C - India does not ban and most of the world bans - After banning cryptos for a few years, other countries will be forced to reverse the ban once cryptos gain international acceptance. India with its head start will have built world-leading companies and a thriving crypto ecosystem. India would have attracted top-tier capital and talent and become the global leader in this new technology. Even non-crypto Indian companies will be able to sell their products to people in Argentina, Nigeria, Cuba, etc who's population will be holding cryptos to escape the local currency system that they're already losing faith in.
D- If both India and the rest of the world ban bitcoin- We will revert to a world where central banks retain control of monetary policies. They continue to pump unlimited quantities of money, inflate assets and depreciate their currencies. The current SWIFT-based payment rails will likely be replaced by CBDCs like the Digital Yuan or Digital Dollar.
=> What will that mean for you and me? There will be no anonymity for citizens, meaning you wouldn’t be able to buy as much as a paper clip without the government knowing. Try buying an after-morning pill in a strict Catholic regime or alcohol in a Sunni regime then.
(ii) Bitcoin becomes Worthless
Of course, it is possible that the promise of crypto is never realized and the value of bitcoin falls to zero. In that situation 2 things will happen to countries that allow cryptos to exist:
(A) Capital loss to retail and institutional investors.
(B) Shutdown of crypto companies.
I ask you this. Would it have been justified to ban investment in internet-based companies in 1999 because of the risk that those companies could go under? Many of them did. Should we ban the stock markets because people lose life savings in them? Of course not. We should have checks to put a stop to practices like insider trading and wash trading, but banning is counter-productive.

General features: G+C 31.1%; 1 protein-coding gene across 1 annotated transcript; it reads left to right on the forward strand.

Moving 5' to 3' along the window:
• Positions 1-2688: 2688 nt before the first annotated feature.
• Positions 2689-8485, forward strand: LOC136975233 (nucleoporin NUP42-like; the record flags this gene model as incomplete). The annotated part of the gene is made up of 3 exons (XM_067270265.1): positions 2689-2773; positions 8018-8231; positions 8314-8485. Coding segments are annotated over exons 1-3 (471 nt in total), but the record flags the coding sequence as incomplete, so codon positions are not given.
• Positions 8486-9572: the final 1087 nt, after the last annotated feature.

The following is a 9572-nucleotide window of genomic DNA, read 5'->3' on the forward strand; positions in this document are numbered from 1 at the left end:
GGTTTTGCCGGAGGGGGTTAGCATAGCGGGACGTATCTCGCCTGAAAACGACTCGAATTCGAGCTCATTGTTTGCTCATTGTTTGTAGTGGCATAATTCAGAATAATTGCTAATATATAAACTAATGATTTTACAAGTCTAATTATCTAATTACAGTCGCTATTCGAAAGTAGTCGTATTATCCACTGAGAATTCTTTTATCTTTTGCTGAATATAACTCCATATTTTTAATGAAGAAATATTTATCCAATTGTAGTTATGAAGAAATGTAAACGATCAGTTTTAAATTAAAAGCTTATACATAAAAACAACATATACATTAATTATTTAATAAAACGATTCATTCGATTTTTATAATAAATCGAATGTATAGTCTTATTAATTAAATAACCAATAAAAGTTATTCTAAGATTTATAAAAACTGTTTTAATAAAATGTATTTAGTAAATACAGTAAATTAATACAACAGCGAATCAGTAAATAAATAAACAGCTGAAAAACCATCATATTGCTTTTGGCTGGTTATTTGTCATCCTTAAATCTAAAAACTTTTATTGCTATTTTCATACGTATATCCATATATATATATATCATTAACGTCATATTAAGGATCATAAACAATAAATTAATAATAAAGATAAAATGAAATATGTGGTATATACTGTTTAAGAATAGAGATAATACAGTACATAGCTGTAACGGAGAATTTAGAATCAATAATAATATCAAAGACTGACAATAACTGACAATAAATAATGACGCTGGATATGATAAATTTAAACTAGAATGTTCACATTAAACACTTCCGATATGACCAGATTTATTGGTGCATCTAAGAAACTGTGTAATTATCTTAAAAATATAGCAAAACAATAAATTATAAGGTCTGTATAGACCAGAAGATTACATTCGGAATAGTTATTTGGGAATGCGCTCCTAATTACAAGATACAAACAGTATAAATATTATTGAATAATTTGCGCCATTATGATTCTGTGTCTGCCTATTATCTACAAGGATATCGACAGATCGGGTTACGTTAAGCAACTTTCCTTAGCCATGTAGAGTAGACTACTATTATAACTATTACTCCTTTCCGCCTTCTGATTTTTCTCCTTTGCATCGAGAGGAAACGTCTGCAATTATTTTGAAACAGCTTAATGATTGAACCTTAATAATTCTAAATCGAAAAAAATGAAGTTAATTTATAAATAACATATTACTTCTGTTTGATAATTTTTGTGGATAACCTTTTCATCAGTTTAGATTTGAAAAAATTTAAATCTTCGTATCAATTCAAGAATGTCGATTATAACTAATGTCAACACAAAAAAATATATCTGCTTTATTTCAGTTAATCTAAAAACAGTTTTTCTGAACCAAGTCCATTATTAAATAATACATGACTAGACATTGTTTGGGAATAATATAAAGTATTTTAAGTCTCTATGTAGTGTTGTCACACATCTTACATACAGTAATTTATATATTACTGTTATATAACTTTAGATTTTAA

The natural reaction to change - Self-preservation!
Let us try to understand what is happening here. I call bullshit on the argument that Central Banks want to save hapless investors from a fraudulent asset class. No, the truth is that they’re in self-preservation mode. Every time there’s a new technology in town, the reaction from the incumbent is predictable. The new technology must be stopped.
Taxi drivers asked for a ban on Uber because it threatened their livelihood.
Hotels accused Airbnb hosts of running illegal hotels.
The content industry tried to ban the sale of VCRs.
=> It’s the same with bitcoin. If the currency that Central Bank's print is undermined by bitcoin then what is the raison d'etre for Central Banks.
To be fair, the RBI has been among the more successful Central Banks in managing the currency. We haven't seen the kind of runaway inflation and devaluation that say the Argentinians have been victims of.
However, it is run by economists whose entire education and experience has been in the fiat monetary system. They’re unable to fathom a world that is different. We are asking the crème de la crème of India's monetary experts who have immersed themselves in reading and writing about the Great Depression, the Gold-Standard, Bretton Woods, etc to plan for a world where they cannot print money to prop the economy the next time there is a pandemic or bank blow up. If they’re presented with evidence that money printing has propped up stock markets and other assets without propping up actual lives, they dig their heads into the sand.
We aren’t just asking them to give up their power. We’re asking them to change their way of thinking. Of course, there will be resistance.
China’s stance on cryptos
The Indian government seems to be following the tough talk of the Chinese government which has invested heavily in the rollout of the Digital Yuan.
I ask you this. How is it that 60% of global bitcoin mining is happening in China when China is against bitcoin? We’re talking about a government which when the world was watching, canceled the Ant Financial IPO because its semi-retired founder made a factually correct statement that government bureaucrats don’t really understand FinTech. That government has allowed mining to continue on its land. It isn’t because it is powerless to raze every mining rig to the ground.
In a world where bitcoin is an important asset class, mining power will be of strategic importance and a matter of national security. Giving up control over it would be foolish. This is especially true when the US is ramping up on its mining capacity. China achieving leadership in mining might have been unplanned, but it is now a geopolitical asset that it is unlikely to want to lose.
Instead of wasting our time discussing the impossible task of banning bitcoin, we should be brainstorming about how to navigate the new world dominated by decentralized cryptocurrencies. I propose that the first step should be for the RBI to accumulate bitcoin, the way it has accumulated gold.